Global oil demand will rebound 1.7 percent next year, led by rising consumption in emerging economies as the developed world recovers from recession, the International Energy Agency said on Friday.
But the IEA, adviser to 28 industrialized economies, still predicted demand would shrink this year and said the need for OPEC oil would be limited.
It forecast world oil consumption next year would reach 85.2 million barrels per day (bpd), up from 83.8 million this year. The demand outlook for this year was effectively unchanged -- down 2.9 percent, or 2.5 million bpd compared with last year.
David Fyfe, head of the IEA's oil industry and market division, said the extent of recovery in world oil demand would rest on the performance of the global economy and prices.
It's highly dependent on economic recovery materializing and the expectation (oil) prices will remain in a relatively moderate range, he said.
He said a small upward revision in the estimate for oil demand should not be interpreted as green shoots.
The 11 members of the Organization of the Petroleum Exporting Countries subject to output curbs pumped 75,000 bpd more in June, compared with the previous month -- taking their compliance with promised cuts down to 68 percent from a revised estimate of around 69 percent in May.
The latest Reuters survey pegged OPEC compliance at 72 percent.
NOT MUCH FOR OPEC
OPEC members have promised to reduce their oil output by 4.2 million bpd from the level they produced last September in response to a sharp decline in oil demand triggered by the global economic downturn.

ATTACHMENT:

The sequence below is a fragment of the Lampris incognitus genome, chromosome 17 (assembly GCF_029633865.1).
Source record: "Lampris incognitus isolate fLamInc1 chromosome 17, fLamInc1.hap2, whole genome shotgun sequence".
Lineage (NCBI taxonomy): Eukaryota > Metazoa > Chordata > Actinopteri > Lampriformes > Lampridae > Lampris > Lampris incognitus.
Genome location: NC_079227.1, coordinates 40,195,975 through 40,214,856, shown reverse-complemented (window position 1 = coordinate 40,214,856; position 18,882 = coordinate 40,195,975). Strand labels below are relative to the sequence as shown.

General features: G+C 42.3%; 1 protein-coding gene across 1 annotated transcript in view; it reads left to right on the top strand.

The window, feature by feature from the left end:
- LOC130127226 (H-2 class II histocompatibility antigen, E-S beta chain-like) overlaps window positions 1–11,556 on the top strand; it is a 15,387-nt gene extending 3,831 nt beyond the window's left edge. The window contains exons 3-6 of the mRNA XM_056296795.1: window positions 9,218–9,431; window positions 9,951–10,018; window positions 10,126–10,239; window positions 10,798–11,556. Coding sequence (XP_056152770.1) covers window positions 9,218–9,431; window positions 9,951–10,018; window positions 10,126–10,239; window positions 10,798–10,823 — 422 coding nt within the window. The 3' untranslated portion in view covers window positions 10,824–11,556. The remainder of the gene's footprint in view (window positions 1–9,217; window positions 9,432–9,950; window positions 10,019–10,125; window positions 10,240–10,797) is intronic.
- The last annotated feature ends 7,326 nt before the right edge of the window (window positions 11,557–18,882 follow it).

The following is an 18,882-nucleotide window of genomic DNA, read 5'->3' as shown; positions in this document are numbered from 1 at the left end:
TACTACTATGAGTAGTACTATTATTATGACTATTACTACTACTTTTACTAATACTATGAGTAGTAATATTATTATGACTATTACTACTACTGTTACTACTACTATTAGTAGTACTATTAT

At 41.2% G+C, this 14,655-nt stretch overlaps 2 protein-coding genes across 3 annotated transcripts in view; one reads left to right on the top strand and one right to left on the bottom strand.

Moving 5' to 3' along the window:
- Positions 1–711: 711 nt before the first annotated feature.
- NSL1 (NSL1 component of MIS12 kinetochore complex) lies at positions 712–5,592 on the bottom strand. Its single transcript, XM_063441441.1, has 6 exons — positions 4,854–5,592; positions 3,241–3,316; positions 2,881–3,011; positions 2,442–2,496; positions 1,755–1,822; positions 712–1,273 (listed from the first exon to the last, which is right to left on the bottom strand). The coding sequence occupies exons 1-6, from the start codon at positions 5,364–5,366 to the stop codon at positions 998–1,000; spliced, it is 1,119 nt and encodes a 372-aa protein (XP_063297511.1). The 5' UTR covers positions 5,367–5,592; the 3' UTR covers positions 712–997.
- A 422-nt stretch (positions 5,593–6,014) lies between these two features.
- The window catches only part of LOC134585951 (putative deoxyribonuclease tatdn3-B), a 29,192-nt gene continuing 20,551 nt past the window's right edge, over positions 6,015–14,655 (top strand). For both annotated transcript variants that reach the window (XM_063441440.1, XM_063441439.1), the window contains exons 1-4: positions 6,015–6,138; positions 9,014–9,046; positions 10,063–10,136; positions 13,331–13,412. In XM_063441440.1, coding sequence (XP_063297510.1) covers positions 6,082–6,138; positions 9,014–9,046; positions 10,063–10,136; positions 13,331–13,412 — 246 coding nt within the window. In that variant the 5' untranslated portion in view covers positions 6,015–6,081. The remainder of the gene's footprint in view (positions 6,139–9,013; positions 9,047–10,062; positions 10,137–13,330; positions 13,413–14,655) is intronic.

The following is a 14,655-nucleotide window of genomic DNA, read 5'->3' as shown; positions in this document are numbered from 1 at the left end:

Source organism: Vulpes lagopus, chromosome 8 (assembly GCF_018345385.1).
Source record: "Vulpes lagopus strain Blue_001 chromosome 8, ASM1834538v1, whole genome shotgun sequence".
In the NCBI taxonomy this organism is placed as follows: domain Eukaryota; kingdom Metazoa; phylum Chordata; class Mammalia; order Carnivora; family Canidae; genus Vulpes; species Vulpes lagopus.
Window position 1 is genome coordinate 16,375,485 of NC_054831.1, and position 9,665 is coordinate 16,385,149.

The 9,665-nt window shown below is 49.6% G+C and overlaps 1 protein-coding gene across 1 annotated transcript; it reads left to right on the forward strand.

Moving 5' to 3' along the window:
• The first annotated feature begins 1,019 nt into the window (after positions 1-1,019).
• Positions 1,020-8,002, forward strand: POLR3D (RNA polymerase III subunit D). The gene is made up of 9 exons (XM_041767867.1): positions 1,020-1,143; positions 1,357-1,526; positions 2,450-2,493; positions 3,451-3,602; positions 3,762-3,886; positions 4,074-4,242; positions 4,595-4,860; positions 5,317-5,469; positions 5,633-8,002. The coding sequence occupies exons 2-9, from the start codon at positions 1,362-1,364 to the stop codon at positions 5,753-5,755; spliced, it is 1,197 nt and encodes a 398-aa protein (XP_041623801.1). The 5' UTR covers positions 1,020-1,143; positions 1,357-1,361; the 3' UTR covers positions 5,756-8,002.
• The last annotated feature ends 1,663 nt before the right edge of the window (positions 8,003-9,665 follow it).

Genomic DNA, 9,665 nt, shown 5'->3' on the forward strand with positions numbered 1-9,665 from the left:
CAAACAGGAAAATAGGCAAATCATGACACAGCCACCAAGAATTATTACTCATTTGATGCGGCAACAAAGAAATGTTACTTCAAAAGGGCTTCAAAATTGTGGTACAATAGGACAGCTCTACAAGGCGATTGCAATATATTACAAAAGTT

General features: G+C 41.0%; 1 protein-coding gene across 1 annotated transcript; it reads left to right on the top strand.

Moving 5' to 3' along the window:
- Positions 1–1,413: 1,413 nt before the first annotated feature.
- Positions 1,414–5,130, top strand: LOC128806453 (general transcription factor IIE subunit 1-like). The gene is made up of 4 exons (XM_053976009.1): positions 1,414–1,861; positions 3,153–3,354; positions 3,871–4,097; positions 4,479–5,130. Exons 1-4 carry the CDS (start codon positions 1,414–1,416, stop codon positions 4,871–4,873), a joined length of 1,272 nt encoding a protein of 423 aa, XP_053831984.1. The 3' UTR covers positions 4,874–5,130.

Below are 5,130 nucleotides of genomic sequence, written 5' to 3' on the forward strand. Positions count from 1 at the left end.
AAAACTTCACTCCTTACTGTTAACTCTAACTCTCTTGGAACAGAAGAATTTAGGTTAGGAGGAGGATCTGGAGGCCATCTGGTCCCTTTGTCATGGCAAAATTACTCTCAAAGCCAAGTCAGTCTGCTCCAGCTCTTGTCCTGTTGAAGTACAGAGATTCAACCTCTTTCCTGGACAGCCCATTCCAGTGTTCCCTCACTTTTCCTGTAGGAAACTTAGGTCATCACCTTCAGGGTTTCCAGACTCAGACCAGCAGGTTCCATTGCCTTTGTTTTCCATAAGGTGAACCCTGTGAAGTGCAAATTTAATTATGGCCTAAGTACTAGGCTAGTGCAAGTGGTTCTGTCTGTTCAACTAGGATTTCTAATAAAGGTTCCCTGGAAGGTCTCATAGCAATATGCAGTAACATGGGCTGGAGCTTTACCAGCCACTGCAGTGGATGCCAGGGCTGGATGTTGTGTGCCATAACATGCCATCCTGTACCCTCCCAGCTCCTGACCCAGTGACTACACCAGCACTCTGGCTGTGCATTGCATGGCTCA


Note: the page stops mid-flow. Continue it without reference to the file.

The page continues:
But as oil prices have risen, several OPEC members have begun to produce more oil than their implied output quotas.
Oil has been extremely volatile over the last year, peaking at an all-time record of more than $147 per barrel a year ago, plunging to below $40 in December and then recovering to more than $70 in June.
By 1110 GMT on Friday, benchmark U.S. light crude oil was trading around $59.60 per barrel, down 81 cents on the day. Prices rose slightly following the IEA report, but then resumed their slide as the market focused on economic weakness.
The IEA said demand for OPEC crude was expected to remain limited following a 330,000 bpd upward revision to non-OPEC supply, mostly because of higher-than-expected Russian output.
It saw demand for OPEC crude in 2009 at 27.7 million bpd and said it would edge up only slightly to 27.9 million bpd in 2010.
This echoes OPEC's own view. The producer group said this week that world demand for its oil would not recover to levels seen before the global economic slump until 2013.
Potentially, there is not an awful lot there for OPEC, said Fyfe.
The IEA said oil inventories had increased worldwide in May, particularly in North America, Europe and the Pacific, taking stocks to the equivalent of 62.5 days of forward cover at the end of May, 7.2 days more than a year ago and up from 62 days at the end of April.
(Editing by Anthony Barker)